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I'm looking at the 1D Advection-Diffusion Equation $$\frac{\partial\phi}{\partial t}+\frac{\partial}{\partial x}\left(u\phi - D\frac{\partial \phi}{\partial x}\right)=0$$ with $u$ and $D$ constant and the following Dirichlet-Neumann Boundary Conditions: $$\phi(t,0)=\alpha,\quad\text{ and }\quad\phi_{x}(t,1)=\beta$$ I have a very similar case, but for simplicity we can consider with the 2nd Order CDS Scheme $$ u\frac{\phi_{i+1}-\phi_{i-1}}{2 \Delta x}-D\frac{\phi_{i+1}-2\phi_{i}+\phi_{i-1}}{\Delta x^{2}}=0$$ Does Neumann stability analysis still hold? I have not been able to find the explanation out right if why. Also does the inhomogeneous case differ?

ADDITIONAL INFORMATION:

Take $P=\frac{u\Delta x}{D}$ s.t. the 2nd Order CDS scheme becomes $$ -\frac{D}{\Delta x^{2}}\left[\left(1-\frac{P}{2}\right)\phi_{i+1}-2\phi_{i}+\left(1+\frac{P}{2}\right)\phi_{i-1}\right]=0$$ where the discretization at the boundaries is done by:

Left Dirichlet BC: $\alpha = \frac{\phi_{1}+\phi_{0}}{2}\implies \phi_{0}=-\phi_{1}+2\alpha$

such that $$-\frac{D}{\Delta x^{2}}\left[\left(1-\frac{P}{2}\right)\phi_{2}-\left(3+\frac{P}{2}\right)\phi_{1}\right]=2\frac{D}{\Delta x^{2}}\left(1+\frac{P}{2}\right)\alpha$$

Right Neumann BC: $\beta = \frac{\phi_{N+1}+\phi_{N}}{\Delta x}\implies \phi_{N+1}=-\phi_{N}+\Delta x\beta$

such that

$$-\frac{D}{\Delta x^{2}}\left[\left(\frac{P}{2}-3\right)\phi_{N}+\left(1+\frac{P}{2}\right)\phi_{N-1}\right]=\frac{D}{\Delta x}\left(1-\frac{P}{2}\right)\beta$$

How would you show that Fourier Modes don't apply to the boundaries?

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  • $\begingroup$ Remarks: (i) Should it be $-D$ in your PDE? Otherwise the discretisation is inconsistent. (ii) Are $u$ and $D$ positive numbers? Otherwise there is no chance that the PDE is well-posed (assuming $-D$ in the PDE). (iii) Stability of course depends on the discretisation near the boundaries, which you have not included here. (iv) Von Neumann analysis assumes that the solution takes the form of a Fourier series. If you can show that the Fourier modes satisfy the boundary conditions, you can still use Von Neumann. However, generally they wont and you have to resort to other techniques. $\endgroup$ – ekkilop Aug 2 '17 at 10:25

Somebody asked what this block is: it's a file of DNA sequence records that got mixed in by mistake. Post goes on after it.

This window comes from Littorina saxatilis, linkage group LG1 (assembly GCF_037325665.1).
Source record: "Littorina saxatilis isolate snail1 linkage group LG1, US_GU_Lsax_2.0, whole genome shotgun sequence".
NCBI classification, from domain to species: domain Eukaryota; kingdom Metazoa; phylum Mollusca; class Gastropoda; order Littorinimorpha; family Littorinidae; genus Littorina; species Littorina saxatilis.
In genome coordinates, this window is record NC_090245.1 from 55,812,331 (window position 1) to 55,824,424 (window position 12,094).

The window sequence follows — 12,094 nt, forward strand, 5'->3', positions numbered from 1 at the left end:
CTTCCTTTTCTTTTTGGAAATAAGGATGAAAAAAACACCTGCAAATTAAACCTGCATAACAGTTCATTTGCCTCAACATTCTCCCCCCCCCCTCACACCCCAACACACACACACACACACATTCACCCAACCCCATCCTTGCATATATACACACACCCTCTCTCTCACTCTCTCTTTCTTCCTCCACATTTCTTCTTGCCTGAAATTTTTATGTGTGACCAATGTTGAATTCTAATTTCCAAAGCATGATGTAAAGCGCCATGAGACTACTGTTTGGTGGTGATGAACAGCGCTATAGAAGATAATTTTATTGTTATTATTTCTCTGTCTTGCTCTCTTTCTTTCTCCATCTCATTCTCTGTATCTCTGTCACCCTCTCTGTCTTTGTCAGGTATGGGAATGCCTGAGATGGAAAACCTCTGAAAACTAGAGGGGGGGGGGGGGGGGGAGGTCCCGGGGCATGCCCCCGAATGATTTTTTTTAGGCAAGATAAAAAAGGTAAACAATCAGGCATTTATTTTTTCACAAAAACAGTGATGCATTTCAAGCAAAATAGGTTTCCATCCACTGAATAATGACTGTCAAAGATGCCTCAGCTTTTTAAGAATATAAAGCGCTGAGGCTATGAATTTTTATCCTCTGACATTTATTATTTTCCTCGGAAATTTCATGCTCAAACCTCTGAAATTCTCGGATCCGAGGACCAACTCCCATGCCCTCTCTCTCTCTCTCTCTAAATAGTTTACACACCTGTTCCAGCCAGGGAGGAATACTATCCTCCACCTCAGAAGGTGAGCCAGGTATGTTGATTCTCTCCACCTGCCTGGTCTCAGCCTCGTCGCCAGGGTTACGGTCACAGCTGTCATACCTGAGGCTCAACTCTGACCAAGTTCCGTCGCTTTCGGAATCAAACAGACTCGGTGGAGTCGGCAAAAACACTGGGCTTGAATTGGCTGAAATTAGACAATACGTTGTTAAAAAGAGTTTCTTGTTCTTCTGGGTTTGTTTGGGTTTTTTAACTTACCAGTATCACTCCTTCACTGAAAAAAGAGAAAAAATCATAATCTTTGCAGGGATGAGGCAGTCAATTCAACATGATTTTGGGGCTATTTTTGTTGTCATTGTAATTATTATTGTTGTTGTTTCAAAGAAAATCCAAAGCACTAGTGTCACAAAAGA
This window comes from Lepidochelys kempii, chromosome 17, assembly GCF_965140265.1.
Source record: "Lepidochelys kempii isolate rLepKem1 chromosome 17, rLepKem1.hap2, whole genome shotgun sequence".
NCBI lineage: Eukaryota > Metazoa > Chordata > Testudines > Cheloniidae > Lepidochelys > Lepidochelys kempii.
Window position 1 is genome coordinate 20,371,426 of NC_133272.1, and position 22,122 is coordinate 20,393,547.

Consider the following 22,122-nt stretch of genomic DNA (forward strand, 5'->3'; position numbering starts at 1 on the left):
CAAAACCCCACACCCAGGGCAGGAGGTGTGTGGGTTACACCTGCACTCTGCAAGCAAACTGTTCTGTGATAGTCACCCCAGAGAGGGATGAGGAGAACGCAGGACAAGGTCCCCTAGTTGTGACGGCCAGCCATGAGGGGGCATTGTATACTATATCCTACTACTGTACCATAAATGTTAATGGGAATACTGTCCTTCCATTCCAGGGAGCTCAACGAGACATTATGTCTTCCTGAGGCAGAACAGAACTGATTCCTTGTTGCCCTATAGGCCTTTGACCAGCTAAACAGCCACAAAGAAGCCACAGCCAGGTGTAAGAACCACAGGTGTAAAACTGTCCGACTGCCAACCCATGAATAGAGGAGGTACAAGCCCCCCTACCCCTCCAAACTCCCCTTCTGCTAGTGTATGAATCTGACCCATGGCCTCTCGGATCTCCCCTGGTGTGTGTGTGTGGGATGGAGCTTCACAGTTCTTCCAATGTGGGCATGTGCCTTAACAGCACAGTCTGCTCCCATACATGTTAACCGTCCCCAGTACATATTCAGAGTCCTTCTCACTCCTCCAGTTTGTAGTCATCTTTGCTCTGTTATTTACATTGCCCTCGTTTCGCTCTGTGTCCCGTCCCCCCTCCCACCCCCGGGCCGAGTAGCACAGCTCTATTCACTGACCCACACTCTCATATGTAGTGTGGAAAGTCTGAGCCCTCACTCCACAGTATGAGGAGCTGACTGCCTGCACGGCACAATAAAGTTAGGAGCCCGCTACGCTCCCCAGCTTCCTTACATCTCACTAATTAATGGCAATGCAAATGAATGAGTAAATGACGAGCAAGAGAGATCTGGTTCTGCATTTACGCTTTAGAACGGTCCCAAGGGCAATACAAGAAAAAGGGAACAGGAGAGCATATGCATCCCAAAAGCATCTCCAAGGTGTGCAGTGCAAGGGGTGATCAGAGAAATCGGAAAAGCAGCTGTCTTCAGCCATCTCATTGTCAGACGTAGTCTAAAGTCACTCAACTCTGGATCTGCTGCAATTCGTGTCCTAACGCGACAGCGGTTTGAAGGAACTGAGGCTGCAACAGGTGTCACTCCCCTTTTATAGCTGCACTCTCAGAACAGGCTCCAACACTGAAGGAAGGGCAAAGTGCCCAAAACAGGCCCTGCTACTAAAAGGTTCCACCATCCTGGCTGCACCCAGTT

• $\begingroup$ Apologies for the mistake, it's been corrected. So for this example how would you show that Fourier modes don't satisfy the boundary conditions? Can you cite a paper or text where this or something similar is demonstrated? $\endgroup$ – DanBernou Aug 3 '17 at 9:18
  • $\begingroup$ Fourier modes are periodic by definition so they cannot satisfy the boundary conditions ($\alpha$ and $\beta$ are constants, right?) unless the entire solution is constant. This would of course mean that $\beta = 0$ and that we have a constant initial condition. For less trivial situations, stability can be analysed using e.g. the Energy method or by Normal mode analysis (Laplace transform). Both these techniques are described in many texts e.g. springer.com/us/book/9783540749929 $\endgroup$ – ekkilop Aug 3 '17 at 10:50
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von Neumann analysis assumes a plane wave like solution $u = \alpha e^{i(\kappa x - \omega t )}$. So it only applies to infinite space. (I do not even think it applies to periodic space).

However, because of compact support basis of many numerical methods. It does not matter how large the domain is until boundary is encountered.

When boundary condition comes in, you should use something different:

Sengupta, Tapan K., Anurag Dipankar, and Pierre Sagaut. "Error dynamics: beyond von Neumann analysis." Journal of Computational Physics 226.2 (2007): 1211-1218.

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